Get to Know Sara Wegwitz
August 24, 2021 | News
Sara Wegwitz is a Registered Nurse with a specialization in resiliency training, health and mental wellbeing education, and high-performance team coaching. She specializes in helping individuals and teams of people build confidence and transform the way that they think through “bite-sized” training experiences.
Sara will be presenting a live session at this year’s Hearts and Hands conference. To help you get to know her, we’ve asked Sara a few question in the lead up to the event.
You have been a presenter at past Hearts and Hands events, what does it mean to you be part of this year’s event?
Health care assistants have been on the front lines of this incredibly challenging and demanding pandemic. The ongoing support of their health and wellbeing is a top priority. With that in mind, it is clear from the line up and vast array of sessions in the Heart and Hands Conference how much care and attention were put into creating this event. It is therefore a great honour and privilege for me to be a part of this conference to share ideas aimed at equipping these professionals with strategies designed to support their mental wellbeing.
How has your background as a nurse impacted the way you speak about mental fitness and resiliency?
Two words: Lived experience. When I first started out as an RN I worked in acute and critical care dealing with trauma, an intense and high-pressure work environment. At the same time, I was providing support to families as they stood by their loved ones during these difficult times. It was exhilarating and exhausting all at once. The mental, physical, and emotional demands of the work soon started to take a toll on my wellbeing. I quickly discovered that if I didn’t have a skillset to fall back on to help better process, digest, and make sense of what I was experiencing, I wouldn’t last long doing the work that I loved. I began to immerse myself into learning and studying more about self-care, building resilience, and exploring ways I could bolster my mental fitness and support myself while continuing to do my work. Once I started experiencing the positive results and progress in my own life (both personally and professionally), I wanted to help others to do the same and have been doing so ever since.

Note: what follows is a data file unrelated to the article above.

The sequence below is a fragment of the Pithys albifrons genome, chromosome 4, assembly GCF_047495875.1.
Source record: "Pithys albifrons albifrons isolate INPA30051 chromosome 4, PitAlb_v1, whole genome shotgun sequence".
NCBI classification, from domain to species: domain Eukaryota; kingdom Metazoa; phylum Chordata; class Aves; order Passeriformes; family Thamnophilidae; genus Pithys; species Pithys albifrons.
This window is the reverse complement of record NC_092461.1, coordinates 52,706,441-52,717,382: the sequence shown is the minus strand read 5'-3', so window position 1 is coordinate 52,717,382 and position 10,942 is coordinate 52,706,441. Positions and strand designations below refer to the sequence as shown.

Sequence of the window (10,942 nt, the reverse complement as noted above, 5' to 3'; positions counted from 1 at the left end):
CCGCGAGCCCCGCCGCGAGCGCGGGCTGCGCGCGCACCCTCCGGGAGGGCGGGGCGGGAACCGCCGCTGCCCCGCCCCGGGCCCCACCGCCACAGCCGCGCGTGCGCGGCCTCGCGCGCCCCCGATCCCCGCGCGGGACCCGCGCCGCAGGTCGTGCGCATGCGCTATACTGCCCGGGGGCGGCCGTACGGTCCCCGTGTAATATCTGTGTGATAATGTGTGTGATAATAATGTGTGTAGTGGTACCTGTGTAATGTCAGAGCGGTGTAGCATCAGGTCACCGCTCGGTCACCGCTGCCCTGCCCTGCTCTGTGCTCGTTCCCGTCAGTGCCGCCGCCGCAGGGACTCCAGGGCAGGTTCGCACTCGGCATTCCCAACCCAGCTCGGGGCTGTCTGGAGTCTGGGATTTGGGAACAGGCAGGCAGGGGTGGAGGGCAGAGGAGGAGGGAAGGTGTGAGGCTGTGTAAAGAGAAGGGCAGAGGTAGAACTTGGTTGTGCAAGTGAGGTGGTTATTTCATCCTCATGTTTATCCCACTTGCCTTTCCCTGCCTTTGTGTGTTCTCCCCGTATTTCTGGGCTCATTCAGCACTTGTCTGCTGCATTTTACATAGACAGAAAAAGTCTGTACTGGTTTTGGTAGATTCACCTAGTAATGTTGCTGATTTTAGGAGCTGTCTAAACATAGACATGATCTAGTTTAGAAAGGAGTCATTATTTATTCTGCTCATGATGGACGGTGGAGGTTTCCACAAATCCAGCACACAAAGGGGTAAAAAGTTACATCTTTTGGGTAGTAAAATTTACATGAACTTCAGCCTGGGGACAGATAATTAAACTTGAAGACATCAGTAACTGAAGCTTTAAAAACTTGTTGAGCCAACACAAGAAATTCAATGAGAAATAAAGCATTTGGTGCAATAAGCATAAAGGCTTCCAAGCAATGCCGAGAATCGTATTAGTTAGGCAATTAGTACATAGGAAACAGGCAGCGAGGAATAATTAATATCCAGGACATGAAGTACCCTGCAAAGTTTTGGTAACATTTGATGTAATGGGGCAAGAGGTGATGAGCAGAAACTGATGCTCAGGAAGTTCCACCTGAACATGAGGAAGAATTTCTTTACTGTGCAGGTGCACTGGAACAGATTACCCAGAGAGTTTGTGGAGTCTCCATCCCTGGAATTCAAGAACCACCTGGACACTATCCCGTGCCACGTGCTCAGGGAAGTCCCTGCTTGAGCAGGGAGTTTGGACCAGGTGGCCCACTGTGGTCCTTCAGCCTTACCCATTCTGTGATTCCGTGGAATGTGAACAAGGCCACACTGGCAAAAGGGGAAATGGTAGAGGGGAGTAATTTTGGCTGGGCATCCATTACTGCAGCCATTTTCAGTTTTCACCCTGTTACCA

When we speak of mental health, we often differentiate it from our physical health—why do you think this is?
Yes, it is a curious phenomena, isn’t it? Mental health and physical health are interrelated and deeply connected. Our overall wellbeing would be better addressed if we took a more holistic perspective and approach. An analogy I like to use when discussing wellbeing is to think of it as a house with four rooms: a room for mental wellbeing; emotional wellbeing; physical wellbeing; and spiritual wellbeing. It is important to regularly spend time in each of these rooms (even if it is to simply open a window) as each are important for overall health. If you spend too much time in one room, the others become neglected. All the rooms need attention and upkeep.
Where did the concept of the “Mindset Reset” come from?
It might seem obvious that you’d know when you’re stressed, but many of us spend so much time in a frazzled state that we’ve forgotten what it feels like when our nervous systems are in balance: when we’re calm yet still alert and focused. When we intentionally take time each day to give our brain a break and shift out of the stress response, we essentially give our mind (and body) a chance to reset. Hence the mindset reset.
What do you hope people will take away from your presentation?
To be inspired by the fact that by choosing to make tiny tweaks to how you think can lead to extraordinary results.